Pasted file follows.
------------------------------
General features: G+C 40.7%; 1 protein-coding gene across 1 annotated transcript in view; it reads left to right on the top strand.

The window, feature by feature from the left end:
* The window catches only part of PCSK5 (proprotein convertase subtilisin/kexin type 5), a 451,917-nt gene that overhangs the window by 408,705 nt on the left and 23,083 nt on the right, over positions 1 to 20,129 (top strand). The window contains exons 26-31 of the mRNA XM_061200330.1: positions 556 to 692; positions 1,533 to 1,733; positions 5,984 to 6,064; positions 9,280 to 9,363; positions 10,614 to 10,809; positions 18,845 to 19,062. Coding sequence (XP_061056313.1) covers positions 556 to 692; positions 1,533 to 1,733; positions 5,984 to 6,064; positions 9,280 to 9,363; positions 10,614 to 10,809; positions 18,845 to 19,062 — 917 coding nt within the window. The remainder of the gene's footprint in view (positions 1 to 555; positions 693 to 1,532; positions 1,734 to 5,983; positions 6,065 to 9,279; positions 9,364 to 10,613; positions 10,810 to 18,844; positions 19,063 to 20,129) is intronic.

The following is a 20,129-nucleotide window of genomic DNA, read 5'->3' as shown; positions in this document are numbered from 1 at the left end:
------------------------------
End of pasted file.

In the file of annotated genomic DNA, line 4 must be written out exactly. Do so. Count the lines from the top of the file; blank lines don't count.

The following is a 20,129-nucleotide window of genomic DNA, read 5'->3' as shown; positions in this document are numbered from 1 at the left end: